Commercial production of metallocene polymers is somewhat limited but growing. Such polymers are available from Exxon Chemical Company of Baytown, Tex. under the trade name ACHIEVE® for polypropylene-based polymers and EXACT® and EXCEED® for polyethylene based polymers. Dow Chemical Company of Midland, Mich. has polymers commercially available under the name AFFINITY®. These materials are believed to be produced using non-stereo selective metallocene catalysts. Exxon generally refers to their metallocene catalyst technology as “single site” catalyst while Dow refers to theirs as “constrained geometry” catalysts under the name INSITE® to distinguish them from traditional Ziegler-Natta catalysts which have multiple reaction sites. Other manufacturers such as Fina Oil, BASF, Amoco, Hoechst and Mobil are active in this area and it is believed that the availability of polymers produced according to this technology will grow substantially in the next decade.
In the practice of the instant invention, polyolefins are preferred for the core matrix, and polyethylenes are most preferred. Of the polyethylenes available, predominately linear low density polyethylenes are the most preferred. As used herein, “linear low density polyethylene” is meant to include polymers of ethylene and higher alpha olefin comonomers such as C3-C12 and combinations thereof. By “predominately linear” it is meant that the main polymer chain is linear with less than approximately 5 long chain branches per 1000 ethylene units. Long chain branches would include carbon chains greater than C12. Commercially available linear low density polyethylenes are available from Dow Chemical Company under the trade designation DOWLEX®.
Blends of different polyolefins, such as a blend of linear low density polyethylene and a low density polyethylene are also useful in the present invention. Such blends can be used in any proportions of the polymers, however, each polymer desirably present in the blend in an amount of at least 20 wt. %, based on the weight of the polymers, so that the properties or advantages of the particular polyolefin are present in the blend.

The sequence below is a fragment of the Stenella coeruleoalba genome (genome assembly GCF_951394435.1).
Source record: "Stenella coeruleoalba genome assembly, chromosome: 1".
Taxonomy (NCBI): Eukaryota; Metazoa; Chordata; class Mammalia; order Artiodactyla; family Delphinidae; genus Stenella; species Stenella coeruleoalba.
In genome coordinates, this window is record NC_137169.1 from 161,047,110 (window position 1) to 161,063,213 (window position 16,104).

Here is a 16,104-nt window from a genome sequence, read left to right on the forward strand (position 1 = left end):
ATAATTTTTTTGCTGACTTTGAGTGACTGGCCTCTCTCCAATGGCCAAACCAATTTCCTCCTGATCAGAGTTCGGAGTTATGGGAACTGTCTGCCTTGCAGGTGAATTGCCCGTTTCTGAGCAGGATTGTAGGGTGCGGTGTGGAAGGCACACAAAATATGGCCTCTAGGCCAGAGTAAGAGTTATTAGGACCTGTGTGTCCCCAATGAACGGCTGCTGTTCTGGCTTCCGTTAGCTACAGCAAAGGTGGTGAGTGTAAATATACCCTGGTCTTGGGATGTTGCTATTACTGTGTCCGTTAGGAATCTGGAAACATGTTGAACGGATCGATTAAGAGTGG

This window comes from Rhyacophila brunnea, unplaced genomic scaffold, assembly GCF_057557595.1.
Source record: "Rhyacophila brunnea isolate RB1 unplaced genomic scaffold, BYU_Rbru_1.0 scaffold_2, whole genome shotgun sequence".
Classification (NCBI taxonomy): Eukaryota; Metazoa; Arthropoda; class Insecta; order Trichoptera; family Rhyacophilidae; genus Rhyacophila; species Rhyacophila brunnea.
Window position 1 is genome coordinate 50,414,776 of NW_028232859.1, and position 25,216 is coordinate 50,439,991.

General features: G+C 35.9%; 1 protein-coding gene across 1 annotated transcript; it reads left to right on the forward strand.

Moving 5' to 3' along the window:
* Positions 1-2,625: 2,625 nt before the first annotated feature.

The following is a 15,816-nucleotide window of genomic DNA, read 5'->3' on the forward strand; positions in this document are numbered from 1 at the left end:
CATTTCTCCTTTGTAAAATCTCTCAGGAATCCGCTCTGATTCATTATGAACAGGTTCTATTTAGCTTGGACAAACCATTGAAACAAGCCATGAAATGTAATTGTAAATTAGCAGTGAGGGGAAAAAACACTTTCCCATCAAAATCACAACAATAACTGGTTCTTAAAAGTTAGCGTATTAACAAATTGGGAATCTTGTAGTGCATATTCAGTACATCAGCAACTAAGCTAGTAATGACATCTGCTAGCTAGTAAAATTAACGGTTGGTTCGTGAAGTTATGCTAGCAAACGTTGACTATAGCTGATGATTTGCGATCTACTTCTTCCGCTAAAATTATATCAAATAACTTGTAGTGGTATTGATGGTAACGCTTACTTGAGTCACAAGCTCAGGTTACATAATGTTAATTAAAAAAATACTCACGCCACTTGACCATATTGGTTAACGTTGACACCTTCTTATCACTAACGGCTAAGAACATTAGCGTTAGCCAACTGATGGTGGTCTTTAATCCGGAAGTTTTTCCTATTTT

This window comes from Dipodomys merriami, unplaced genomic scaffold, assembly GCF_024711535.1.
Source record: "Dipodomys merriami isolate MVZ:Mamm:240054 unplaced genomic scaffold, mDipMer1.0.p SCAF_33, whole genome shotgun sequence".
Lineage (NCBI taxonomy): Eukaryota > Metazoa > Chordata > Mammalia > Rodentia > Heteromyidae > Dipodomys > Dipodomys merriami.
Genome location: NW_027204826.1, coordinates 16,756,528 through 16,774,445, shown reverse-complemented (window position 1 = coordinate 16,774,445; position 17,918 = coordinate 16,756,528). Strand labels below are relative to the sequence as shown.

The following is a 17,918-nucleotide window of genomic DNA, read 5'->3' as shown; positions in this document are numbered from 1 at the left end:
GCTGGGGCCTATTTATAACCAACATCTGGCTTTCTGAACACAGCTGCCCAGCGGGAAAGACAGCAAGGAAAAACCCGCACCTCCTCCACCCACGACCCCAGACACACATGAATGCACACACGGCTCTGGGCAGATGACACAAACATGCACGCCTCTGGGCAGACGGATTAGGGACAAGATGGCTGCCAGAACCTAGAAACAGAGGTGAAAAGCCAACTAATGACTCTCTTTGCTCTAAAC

The polymer matrix should constitute about 20-80% by weight of the core layer 11, preferably about 25-65% by weight, most preferably about 30-50% by weight, with the balance of the weight coming mainly from filler particles 16.
The polymer composition, filler content, filler particle size and degree of stretching are factors which help determine the breathability of the microporous core layer 11, thus influencing the breathability of multilayer film 10. Generally, the breathable film 10 will be less than about 50 microns thick, preferably less than about 30 microns thick, most preferably less than about 20 microns thick.
The filler content and degree of stretching affect the number of voids and the nature of the tortuous paths between the voids. The total filler content should range from about 20-80% by weight of the core layer 11, preferably about 35-75% by weight of the core layer 11, most preferably about 50-70% by weight of the core layer 11. The film 10 may be uniaxially or biaxially stretched. The film may be uniaxially stretched to about 1.1-7.0 times its original length, preferably to about 1.5-6.0 times its original length, most preferably to about 2.5-5.0 times its original length. The film may alternatively be biaxially stretched using conventional techniques familiar to persons skilled in the art. If the film is biaxially stretched, the film can be stretched about 1.1 to about 7 times in the cross-direction. Stretching temperatures may range from about 38-150° C. depending on the specific polymers employed, and are generally about 70-95° C.
The filler particles 16 are preferably small, in order to maximize vapor transmission through the voids. Generally, the filler particles should have a mean particle diameter of about 0.1-10.0 microns, preferably about 0.5-7.0 microns, most preferably about 0.8-2.0 microns.
The filler particles 16 in core layer 11 may be selected from a wide variety of organic and inorganic fillers. Suitable fillers include without limitation calcium carbonate (CaCO3), various kinds of clay, silica (SiO2), alumina, barium sulfate, sodium carbonate, talc, magnesium sulfate, titanium dioxide, zeolites, aluminum sulfate, cellulose-type powders, diatomaceous earth, magnesium sulfate, magnesium carbonate, barium carbonate, kaolin, mica, carbon, calcium oxide, magnesium oxide, aluminum hydroxide, pulp powder, wood powder, cellulose derivative, polymer particles, chitin and chitin derivatives. The filler particles 16 may be treated with treating agent such as a fatty acid or other material to ease their dispersion in the polymer matrix. Suitable fatty acids include without limitation stearic acid, or a longer chain fatty acid such as behenic acid. Typically, the fillers are treated with up to about 10% by weight of the treating agent, more preferably up to about 2% by weight, based on the weight of the filler.